Nassau remembers those taken on 9/11


It’s been 22 years since our world changed forever when our nation was attacked. But for so many like Susan Hutchins, it still feels like Sept. 11, 2001 — the day she lost her son, West Hempstead’s Kevin Nathaniel Colbert, in the South Tower of the World Trade Center.

“Kevin was an amazing brother, nephew, godson, cousin and friend,” Hutchins told the crowd that gathered at Eisenhower Park’s Harry Chapin Lakeside Theatre for Nassau County’s 9/11 Remembrance Ceremony.

“Today is so unsettling. And, quite frankly, as emotionally painful as it was that day. Aug. 26 was my son’s 46th birthday. That last time I saw him, he was 25. In the blink of an eye, another day. Another week. Another month. Another year. It’s all passed. It’s 2023, and most people here are stuck in 2001.”

Nassau County Executive Bruce Blakeman put together the ceremony and musical tribute, which moved forward despite the threat of thunderstorms last week — which didn’t arrive until the ceremony was over. While the primary focus was remembering each of the 349 people from Nassau County who died as a result of 9/11, Blakeman also wanted Monday’s ceremony to be inspirational.

To help, he brought in internationally renowned classical singer Christopher Macchio, to perform everything from “Ave Maria” to Leonard Cohen’s “Hallelujah.”

“Remember them,” Blakeman said of those who were lost, including his own nephew, Thomas Jurgens. “Remember and comfort their families. And know, today, we stand together as a united county, regardless of race, religion, ethnicity, political party. Today, we are one — just as America was on Sept. 12, 2001, when our nation came together to fight terrorism.”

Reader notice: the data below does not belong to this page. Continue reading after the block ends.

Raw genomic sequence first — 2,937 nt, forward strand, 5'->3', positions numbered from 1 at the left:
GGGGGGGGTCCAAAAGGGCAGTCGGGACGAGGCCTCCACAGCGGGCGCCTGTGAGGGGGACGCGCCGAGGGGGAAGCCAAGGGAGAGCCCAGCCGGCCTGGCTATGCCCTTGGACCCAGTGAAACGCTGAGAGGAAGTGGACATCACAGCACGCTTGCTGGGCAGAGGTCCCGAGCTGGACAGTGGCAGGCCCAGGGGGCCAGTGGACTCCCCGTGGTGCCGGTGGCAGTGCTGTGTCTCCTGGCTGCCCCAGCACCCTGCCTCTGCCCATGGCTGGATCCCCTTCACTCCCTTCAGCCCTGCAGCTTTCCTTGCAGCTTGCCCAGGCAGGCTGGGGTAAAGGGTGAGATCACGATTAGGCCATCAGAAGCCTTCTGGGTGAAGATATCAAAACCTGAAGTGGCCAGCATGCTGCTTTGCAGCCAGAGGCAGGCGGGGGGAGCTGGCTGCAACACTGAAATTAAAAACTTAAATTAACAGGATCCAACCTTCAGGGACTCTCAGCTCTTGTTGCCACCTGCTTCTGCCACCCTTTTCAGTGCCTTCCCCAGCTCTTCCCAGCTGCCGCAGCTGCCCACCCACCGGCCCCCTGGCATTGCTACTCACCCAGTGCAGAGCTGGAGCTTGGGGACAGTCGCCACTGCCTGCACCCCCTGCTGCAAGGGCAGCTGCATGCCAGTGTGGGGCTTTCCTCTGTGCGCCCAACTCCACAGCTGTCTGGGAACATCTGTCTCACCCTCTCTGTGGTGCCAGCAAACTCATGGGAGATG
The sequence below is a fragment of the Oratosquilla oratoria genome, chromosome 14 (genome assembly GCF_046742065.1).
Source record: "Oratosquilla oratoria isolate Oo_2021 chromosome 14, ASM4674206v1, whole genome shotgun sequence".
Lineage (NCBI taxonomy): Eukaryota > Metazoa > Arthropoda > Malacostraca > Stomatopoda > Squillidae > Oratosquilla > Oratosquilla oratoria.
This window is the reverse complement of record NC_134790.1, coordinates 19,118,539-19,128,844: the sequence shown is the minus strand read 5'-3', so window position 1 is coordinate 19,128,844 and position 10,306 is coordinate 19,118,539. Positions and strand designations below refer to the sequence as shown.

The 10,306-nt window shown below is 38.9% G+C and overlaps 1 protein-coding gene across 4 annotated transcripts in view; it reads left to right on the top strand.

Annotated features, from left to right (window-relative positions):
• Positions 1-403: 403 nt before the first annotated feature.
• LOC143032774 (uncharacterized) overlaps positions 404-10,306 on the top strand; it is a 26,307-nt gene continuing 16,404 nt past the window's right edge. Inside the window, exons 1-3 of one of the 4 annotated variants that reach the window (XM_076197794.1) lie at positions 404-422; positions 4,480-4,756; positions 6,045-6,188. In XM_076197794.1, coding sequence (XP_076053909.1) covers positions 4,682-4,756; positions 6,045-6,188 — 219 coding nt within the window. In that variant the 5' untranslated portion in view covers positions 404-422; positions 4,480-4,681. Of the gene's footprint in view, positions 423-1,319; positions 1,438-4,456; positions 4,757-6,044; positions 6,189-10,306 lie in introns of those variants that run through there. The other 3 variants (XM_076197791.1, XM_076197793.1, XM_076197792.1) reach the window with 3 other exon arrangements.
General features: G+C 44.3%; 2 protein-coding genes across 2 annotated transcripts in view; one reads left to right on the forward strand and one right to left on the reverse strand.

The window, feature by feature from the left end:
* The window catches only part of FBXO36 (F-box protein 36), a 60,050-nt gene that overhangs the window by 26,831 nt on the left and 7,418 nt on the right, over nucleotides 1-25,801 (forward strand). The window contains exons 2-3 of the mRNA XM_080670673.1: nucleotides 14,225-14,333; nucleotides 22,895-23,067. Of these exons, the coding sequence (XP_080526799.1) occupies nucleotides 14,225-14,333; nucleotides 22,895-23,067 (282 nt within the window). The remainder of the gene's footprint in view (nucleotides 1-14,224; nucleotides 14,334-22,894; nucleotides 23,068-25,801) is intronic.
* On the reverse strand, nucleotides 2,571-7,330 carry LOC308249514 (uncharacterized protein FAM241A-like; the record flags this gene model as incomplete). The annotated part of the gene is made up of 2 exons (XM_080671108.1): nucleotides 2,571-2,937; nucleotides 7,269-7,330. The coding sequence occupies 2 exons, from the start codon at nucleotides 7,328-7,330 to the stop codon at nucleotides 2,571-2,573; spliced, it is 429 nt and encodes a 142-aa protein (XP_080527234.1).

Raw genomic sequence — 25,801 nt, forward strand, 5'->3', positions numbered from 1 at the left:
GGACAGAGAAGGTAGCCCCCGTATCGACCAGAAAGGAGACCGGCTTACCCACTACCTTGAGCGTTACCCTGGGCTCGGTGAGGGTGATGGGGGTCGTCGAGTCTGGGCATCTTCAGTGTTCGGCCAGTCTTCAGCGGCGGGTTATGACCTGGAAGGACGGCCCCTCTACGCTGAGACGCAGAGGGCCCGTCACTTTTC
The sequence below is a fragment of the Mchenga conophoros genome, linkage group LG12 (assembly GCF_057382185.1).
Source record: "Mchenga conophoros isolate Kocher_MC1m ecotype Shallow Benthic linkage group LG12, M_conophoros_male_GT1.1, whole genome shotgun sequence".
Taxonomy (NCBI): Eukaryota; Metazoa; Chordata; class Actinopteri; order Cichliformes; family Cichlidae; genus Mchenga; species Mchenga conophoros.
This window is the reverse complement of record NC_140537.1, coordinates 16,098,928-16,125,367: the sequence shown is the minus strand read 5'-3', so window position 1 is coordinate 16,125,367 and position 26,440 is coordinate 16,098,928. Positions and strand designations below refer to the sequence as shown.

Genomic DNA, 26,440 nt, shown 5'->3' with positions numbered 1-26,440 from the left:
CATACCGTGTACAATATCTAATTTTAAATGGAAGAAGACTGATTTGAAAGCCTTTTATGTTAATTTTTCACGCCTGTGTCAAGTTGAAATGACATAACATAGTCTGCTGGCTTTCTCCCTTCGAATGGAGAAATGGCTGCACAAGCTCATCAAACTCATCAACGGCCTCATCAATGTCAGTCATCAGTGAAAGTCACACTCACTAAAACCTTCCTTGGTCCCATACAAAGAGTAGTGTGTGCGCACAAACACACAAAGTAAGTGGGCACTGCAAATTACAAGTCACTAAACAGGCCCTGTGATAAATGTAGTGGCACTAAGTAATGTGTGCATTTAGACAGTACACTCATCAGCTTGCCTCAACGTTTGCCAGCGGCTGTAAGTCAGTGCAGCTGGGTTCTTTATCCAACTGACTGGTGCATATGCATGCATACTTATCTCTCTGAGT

While many of the names read, like Colbert, worked in the World Trade Center towers, many more were first responders from the New York City Fire Department and the New York Police Department among others, trying to rescue as many people as they could.

“Remember those who made the supreme sacrifice,” Blakeman said. “It was first responders running in to save people’s lives. And also the time to realize that innocent people just going to work that day, minding their own business, were murdered by terrorists. We will never forget them, and we will never, ever stop comforting those families who lost their loved ones on that day.”

Not far from the ceremony stands two stainless steel towers set inside a fountain remember all who were lost in the World Trade Center. Two steel girders recovered from the twin towers site were added to the monument in 2021.

A memorial wall there bears the names of those lost. And next to Eisenhower Park’s Veterans Memorial is a separate memorial site featuring a red granite monument honoring county firefighters who died from illnesses because of their attempts to rescue people in the days following the terrorist attacks.

“Don’t take anyone for granted,” Hutchins said. “I don’t know if we have one life, or many lives. I’m not even sure if there’s life after death. What I do know is all the time with family and friends is important before they are gone, and you are gone.”

Additional reporting by Rachele Terranova